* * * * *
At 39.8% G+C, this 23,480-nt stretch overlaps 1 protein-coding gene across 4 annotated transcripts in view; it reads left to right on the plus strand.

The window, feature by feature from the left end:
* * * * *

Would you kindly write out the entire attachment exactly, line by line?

At 39.8% G+C, this 23,480-nt stretch overlaps 1 protein-coding gene across 4 annotated transcripts in view; it reads left to right on the plus strand.

The window, feature by feature from the left end: